Jim Hightower

Economic Disconnect


Excellent news, people: Economists report that inflation in America is under control and not a problem! Wait, you say. Have these eggheads visited a gas pump recently? Have they priced a sack of groceries? What about that 50-percent-or-higher increase in our heating bills? That’s called inflation, and it damn sure is a problem for me. Well, say the economists, if you insist on counting the price of energy and food—then, yes, there’s inflation. Quite a bit of it with the overall CPI—Consumer Price Index—jumping almost 5 percent in the past year. But, say these brainy economic seers, we choose not to count things like gasoline, groceries, and heating bills, because they “distort” the inflation picture. Take them out, and you get what we call the “core CPI,” which has increased by a much more tolerable rate of only two percent in the past year.

Isn’t that special. I’d love nothing more than to ignore price hikes in energy and food, but, gosh—those prices seem to be what we call “real.” You see, down here on earth, we have to pay those bills, or we don’t get to eat, drive, or stay warm.

This means that our cost of living really is up by 5 percent, not by the 2 percent that you’ve calculated in that little wonderland where you live. Yes, say the economists, but we’re looking at the long-term picture, so we ignore price spikes in the volatile sectors of fuel and food. Those prices are up today, but in a year or so, they could be down.

Get real, you say. What goes up does not necessarily go down, especially where monopolistic oil and food giants are involved. For economists to exclude these basic necessities from their economic models is to exclude reality. And that’s the difference between us and the economists who’re making national policy.


Why are Washington policy makers—both Republicans and Democrats—so lame? On issue after issue, the American public has strong, very progressive positions—yet the White House and Congress either ignore the public entirely (such as on bringing the troops home from Iraq) or try to co-opt the public’s position by passing some mealy-mouthed, milquetoast proposal that changes nothing (such as the recent prescription drug benefit under Medicare) or do the exact opposite of what the public wants (such as the law to eliminate bankruptcy protection for hard-hit families).

The reason is spelled M-O-N-E-Y. Corporations—with their campaign money and hordes of lobbyists—control the action in Washington, the public be damned. Take skyrocketing gasoline prices.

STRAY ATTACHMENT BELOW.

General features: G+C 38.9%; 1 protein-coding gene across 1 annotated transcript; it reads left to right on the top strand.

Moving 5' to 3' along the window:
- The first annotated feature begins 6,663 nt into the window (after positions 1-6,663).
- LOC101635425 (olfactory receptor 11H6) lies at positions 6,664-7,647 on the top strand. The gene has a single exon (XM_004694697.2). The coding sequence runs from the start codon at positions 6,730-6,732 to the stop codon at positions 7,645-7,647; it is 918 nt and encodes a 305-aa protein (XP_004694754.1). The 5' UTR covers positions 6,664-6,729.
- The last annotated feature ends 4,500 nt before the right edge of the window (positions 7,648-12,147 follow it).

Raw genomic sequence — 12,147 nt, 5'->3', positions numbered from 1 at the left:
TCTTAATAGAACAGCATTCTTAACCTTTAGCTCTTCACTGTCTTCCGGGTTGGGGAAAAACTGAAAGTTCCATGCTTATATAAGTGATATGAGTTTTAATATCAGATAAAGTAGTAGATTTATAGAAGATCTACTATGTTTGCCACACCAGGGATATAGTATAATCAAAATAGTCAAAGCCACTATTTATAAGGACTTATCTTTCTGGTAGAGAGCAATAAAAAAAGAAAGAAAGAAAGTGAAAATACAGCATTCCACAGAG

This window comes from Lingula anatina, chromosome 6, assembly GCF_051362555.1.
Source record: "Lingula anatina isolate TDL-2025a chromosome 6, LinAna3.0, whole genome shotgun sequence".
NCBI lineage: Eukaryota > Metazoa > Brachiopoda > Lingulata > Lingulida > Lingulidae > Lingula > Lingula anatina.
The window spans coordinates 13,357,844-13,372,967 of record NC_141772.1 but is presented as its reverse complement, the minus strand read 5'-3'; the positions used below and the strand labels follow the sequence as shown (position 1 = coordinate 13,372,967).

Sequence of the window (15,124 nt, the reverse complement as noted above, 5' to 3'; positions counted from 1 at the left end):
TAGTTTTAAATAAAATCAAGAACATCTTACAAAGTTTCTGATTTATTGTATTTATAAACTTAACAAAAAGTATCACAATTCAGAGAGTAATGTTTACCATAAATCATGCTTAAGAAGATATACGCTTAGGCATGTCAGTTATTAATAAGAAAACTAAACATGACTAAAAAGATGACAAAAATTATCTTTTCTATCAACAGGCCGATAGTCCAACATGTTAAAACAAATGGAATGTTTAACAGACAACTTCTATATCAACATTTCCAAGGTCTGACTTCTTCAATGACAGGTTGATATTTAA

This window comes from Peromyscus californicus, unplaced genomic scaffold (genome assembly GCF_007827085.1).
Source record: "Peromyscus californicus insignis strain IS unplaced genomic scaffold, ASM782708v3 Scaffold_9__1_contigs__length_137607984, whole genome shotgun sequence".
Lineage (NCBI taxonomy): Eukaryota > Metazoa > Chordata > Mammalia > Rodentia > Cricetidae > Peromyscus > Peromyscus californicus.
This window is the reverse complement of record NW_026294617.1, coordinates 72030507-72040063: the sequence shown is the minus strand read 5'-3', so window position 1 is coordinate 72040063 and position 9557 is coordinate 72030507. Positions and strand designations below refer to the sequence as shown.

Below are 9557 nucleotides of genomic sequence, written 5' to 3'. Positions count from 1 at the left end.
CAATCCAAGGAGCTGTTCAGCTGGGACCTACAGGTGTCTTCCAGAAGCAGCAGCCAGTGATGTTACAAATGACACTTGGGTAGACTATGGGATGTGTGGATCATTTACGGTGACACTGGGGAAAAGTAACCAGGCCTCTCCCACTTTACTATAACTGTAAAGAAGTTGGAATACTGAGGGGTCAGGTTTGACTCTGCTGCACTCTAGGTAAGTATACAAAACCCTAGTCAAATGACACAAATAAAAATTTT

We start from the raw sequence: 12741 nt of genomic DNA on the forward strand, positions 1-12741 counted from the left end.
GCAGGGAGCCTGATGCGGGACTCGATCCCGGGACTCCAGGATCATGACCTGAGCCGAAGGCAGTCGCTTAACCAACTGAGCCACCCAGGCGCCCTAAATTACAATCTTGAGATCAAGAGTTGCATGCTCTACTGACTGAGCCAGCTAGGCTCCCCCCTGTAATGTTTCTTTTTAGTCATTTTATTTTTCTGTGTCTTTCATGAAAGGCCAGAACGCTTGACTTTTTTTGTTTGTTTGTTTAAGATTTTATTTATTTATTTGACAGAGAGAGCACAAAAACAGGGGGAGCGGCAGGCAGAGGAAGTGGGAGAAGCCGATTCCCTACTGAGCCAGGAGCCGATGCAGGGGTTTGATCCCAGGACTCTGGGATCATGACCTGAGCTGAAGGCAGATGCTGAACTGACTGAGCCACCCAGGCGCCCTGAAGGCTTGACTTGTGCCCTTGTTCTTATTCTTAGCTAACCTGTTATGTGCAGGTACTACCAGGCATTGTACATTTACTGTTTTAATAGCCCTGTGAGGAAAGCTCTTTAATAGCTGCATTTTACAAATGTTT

George W. and the GOP say you should just drive less. The Democrats say there should be some studies done. But what does the public say? A recent poll shows that big majorities of We The People are mad-as-hell and want strong action—not more Washington wussiness. Nearly nine out of 10 Americans (including 82 percent of Republicans) think big oil corporations are gouging us. Eight out of 10 (including 76 percent of Republicans) would support a windfall profits tax on the oil giants if the revenues went for more research on alternative energy.

Also, 73 percent say its important for the federal government to impose higher fuel-efficiency standards on car and truck makers (a strong regulatory sentiment that’s even supported by seven out of 10 Republicans).

One more number: Four out of five Americans think U.S. automakers should follow Toyota’s lead in converting all vehicles to fuel-saving hybrid technology.

To fight Washington’s lameness, go to this web site: www.40mpg.org. or call them at 703-276-3266.


William O. Douglas wrote, “Just as nightfall does not come at once, neither does oppression. In both instances there is a twilight. And it is in such twilight that we all must be aware of change in the air—however slight—lest we become unwilling victims of the darkness.” He could have been describing the Bushites. They never miss a chance to try slipping America’s thin rug of democracy out from under us. Their latest tug comes in the guise of responding to the possibility of an outbreak of bird flu, which W. asserts is reason enough for Congress to bestow upon him the power to use America’s military to enforce domestic order. “I think the president ought to have all options on the table, all assets on the table—to be able to deal with something this significant,” says George. We know what a thinker he is, but the Big Thinkers who founded our democratic republic knew that using soldiers for civilian law enforcement is an inherent danger to liberty. That’s why a fundamental tenet of American law bans the military from a police role on U.S. soil. But, say the Bushites with a wink, we’re talking about a “catastrophe” in which the Pentagon would be the only agency with the money and personnel to respond. They wink because they’ve been enthusiastic anti-government ideologues defunding and degrading our public health service, the proper channel for coping with a national health emergency. Hey, instead of asserting autocratic executive power and trying to militarize America, do your jobs by revitalizing our country’s public health system—while also protecting our democratic principles.

Jim Hightower is a speaker and author. To order his books or schedule him for a speech, visit www.jimhightower.com. To subscribe to his newsletter, the Hightower Lowdown, call toll-free 1-866-271-4900.